6th Street Winery

Our Story

For years, my wife and I have enjoyed visiting wineries as we travel. The more wineries we visited, the more we wanted to own a winery of our own. My wife is a teacher and we found ourselves doing most of our traveling either in the summer or over Spring Break – which of course doesn’t surprise any teacher reading this.

During one spring break visiting wineries, we laughed about how many other teachers we encountered in the winery tasting rooms and how conversations always included the ‘need’ for a glass of wine after certain days in class. On the way home, we jokingly said there should be a wine named ‘Had a bad day Chardonnay’ and the idea of ‘Wine for Teachers’ was born. Of course, even though it is called Wine for Teachers, we all have bad days – so anyone can enjoy our wines!

We have several teachers in our family and many teacher friends. As we talked about the idea of opening a winery, we naturally had a lot of moral support. Investment support? Not so much. After all, we know how much teachers are paid!


The Winery

The 6th Street Winery is located in Wichita Falls, Texas.  We do not have a tasting room at this time. We have purchased a building and are working on plans to restore and remodel the tasting room area. The Wine for Teachers brand and website are here to help finance the creation of a full tasting room and event area. We appreciate your purchases and support as all the profits from the Wine for Teachers sales will be used to open the 6th Street Winery tasting room.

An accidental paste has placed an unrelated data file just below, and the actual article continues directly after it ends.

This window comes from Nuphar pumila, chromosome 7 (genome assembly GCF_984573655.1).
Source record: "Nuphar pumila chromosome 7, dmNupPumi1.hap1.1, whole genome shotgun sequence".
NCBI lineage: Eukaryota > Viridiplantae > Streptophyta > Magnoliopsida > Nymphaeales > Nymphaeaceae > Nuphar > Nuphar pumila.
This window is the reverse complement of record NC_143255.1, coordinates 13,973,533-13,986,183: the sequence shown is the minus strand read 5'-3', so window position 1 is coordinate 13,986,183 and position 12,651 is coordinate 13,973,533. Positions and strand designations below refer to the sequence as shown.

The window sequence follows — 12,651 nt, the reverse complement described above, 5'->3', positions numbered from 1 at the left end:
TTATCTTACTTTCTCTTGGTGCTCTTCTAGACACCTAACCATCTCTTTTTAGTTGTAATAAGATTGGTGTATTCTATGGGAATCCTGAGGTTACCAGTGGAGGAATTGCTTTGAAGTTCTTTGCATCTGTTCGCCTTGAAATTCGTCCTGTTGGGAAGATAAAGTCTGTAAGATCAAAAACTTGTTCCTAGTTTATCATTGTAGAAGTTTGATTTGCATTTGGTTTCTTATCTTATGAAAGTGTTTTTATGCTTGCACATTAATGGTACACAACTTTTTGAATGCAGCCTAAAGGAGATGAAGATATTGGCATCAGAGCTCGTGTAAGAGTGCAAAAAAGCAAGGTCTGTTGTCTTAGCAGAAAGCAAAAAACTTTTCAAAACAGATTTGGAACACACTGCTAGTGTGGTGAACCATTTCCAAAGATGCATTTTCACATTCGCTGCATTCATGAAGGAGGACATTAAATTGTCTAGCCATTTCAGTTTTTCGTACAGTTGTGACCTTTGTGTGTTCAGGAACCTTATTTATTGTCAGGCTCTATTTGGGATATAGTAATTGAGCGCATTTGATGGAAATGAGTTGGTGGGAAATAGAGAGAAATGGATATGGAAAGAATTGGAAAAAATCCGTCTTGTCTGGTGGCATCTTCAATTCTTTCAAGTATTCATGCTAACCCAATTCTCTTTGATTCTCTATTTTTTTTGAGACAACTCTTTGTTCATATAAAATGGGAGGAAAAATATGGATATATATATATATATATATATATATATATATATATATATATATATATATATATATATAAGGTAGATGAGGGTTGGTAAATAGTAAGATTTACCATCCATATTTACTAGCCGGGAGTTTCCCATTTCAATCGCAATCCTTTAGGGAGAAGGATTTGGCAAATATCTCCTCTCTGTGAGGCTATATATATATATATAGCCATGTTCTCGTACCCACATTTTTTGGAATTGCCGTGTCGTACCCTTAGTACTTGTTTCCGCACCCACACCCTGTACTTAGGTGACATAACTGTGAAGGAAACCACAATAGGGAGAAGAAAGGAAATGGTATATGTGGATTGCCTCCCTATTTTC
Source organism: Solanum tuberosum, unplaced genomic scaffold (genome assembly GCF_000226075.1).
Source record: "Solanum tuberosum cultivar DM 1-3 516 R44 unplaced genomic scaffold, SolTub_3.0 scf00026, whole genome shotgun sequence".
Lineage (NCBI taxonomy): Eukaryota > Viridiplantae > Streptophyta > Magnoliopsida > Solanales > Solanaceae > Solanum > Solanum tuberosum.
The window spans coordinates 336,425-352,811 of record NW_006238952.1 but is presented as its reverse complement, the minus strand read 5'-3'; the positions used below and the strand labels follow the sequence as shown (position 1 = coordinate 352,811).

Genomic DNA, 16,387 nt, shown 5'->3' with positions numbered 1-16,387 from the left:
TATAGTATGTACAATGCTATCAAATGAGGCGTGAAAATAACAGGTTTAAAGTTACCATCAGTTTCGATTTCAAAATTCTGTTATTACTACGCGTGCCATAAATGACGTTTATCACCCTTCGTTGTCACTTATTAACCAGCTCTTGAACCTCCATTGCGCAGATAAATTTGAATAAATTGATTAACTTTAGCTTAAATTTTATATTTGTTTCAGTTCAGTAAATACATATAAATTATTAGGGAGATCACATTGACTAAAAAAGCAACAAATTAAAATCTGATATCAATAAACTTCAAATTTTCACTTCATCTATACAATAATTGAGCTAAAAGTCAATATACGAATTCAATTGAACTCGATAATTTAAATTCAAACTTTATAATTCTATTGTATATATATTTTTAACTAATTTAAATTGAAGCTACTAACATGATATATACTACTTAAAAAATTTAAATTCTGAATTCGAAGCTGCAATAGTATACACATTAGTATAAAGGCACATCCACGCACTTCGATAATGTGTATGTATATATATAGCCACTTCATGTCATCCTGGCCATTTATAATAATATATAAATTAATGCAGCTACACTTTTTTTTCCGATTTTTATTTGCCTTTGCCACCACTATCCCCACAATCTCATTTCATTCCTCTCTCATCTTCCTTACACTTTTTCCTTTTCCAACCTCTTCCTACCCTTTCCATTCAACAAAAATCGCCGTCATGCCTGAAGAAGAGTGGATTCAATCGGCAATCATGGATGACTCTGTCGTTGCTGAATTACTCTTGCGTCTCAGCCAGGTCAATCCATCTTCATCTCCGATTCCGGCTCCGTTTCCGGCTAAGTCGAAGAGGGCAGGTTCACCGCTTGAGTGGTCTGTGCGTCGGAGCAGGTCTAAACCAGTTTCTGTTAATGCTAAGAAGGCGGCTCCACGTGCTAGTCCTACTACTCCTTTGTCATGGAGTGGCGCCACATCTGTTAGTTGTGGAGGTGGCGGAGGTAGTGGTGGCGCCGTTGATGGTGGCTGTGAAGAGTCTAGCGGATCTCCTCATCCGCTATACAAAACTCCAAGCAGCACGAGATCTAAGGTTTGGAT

If you would like to be notified when the tasting room will be open, please complete the ‘Contact Us’ section and supply your email address.

Wine for Teachers
– We Get You.

We want everyone to understand ‘Wine for Teachers’ is simply a fun, lighthearted way of applauding the teaching profession. “No children were harmed in the making of this wine” really doesn’t need to be said, but there it is anyway. Teachers teach because they love to inspire their students. Can the little rascals test your patience? Absolutely. But as the husband and father of Kindergarten teachers and uncle, in-law and friend of many others, I am constantly amazed at the love and compassion I see from teachers for their students – even the students they struggle to teach. I have seen first hand how much hard work, time and mental energy it takes to stay engaged with a class when there are multiple ‘challenging’ students, but somehow, teachers find a way to go back the next day and work through the issues.